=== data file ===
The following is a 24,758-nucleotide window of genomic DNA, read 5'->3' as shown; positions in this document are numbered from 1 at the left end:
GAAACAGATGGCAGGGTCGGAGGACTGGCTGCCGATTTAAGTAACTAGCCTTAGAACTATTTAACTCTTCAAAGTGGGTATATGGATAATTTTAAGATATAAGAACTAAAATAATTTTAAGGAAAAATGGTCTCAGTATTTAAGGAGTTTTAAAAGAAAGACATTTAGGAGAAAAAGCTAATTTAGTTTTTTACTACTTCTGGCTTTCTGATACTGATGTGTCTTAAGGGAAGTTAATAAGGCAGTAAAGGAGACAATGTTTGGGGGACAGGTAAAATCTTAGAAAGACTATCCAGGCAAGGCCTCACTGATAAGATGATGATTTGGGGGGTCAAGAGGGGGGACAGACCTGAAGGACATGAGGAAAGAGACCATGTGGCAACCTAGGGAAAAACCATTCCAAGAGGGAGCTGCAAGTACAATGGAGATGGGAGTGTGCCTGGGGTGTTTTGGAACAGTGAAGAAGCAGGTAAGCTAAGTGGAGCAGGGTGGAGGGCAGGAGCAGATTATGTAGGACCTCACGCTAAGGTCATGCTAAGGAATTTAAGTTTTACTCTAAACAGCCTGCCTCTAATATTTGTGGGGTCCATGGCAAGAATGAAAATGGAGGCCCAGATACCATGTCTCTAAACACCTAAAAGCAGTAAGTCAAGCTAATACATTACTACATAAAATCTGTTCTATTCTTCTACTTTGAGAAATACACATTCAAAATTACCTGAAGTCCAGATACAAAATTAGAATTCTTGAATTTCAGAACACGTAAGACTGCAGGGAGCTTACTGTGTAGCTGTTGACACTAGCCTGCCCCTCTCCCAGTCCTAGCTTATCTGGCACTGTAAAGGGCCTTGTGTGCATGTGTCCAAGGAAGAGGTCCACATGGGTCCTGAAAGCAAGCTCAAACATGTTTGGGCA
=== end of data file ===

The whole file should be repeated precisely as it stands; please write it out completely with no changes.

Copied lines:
The following is a 24,758-nucleotide window of genomic DNA, read 5'->3' as shown; positions in this document are numbered from 1 at the left end:
GAAACAGATGGCAGGGTCGGAGGACTGGCTGCCGATTTAAGTAACTAGCCTTAGAACTATTTAACTCTTCAAAGTGGGTATATGGATAATTTTAAGATATAAGAACTAAAATAATTTTAAGGAAAAATGGTCTCAGTATTTAAGGAGTTTTAAAAGAAAGACATTTAGGAGAAAAAGCTAATTTAGTTTTTTACTACTTCTGGCTTTCTGATACTGATGTGTCTTAAGGGAAGTTAATAAGGCAGTAAAGGAGACAATGTTTGGGGGACAGGTAAAATCTTAGAAAGACTATCCAGGCAAGGCCTCACTGATAAGATGATGATTTGGGGGGTCAAGAGGGGGGACAGACCTGAAGGACATGAGGAAAGAGACCATGTGGCAACCTAGGGAAAAACCATTCCAAGAGGGAGCTGCAAGTACAATGGAGATGGGAGTGTGCCTGGGGTGTTTTGGAACAGTGAAGAAGCAGGTAAGCTAAGTGGAGCAGGGTGGAGGGCAGGAGCAGATTATGTAGGACCTCACGCTAAGGTCATGCTAAGGAATTTAAGTTTTACTCTAAACAGCCTGCCTCTAATATTTGTGGGGTCCATGGCAAGAATGAAAATGGAGGCCCAGATACCATGTCTCTAAACACCTAAAAGCAGTAAGTCAAGCTAATACATTACTACATAAAATCTGTTCTATTCTTCTACTTTGAGAAATACACATTCAAAATTACCTGAAGTCCAGATACAAAATTAGAATTCTTGAATTTCAGAACACGTAAGACTGCAGGGAGCTTACTGTGTAGCTGTTGACACTAGCCTGCCCCTCTCCCAGTCCTAGCTTATCTGGCACTGTAAAGGGCCTTGTGTGCATGTGTCCAAGGAAGAGGTCCACATGGGTCCTGAAAGCAAGCTCAAACATGTTTGGGCA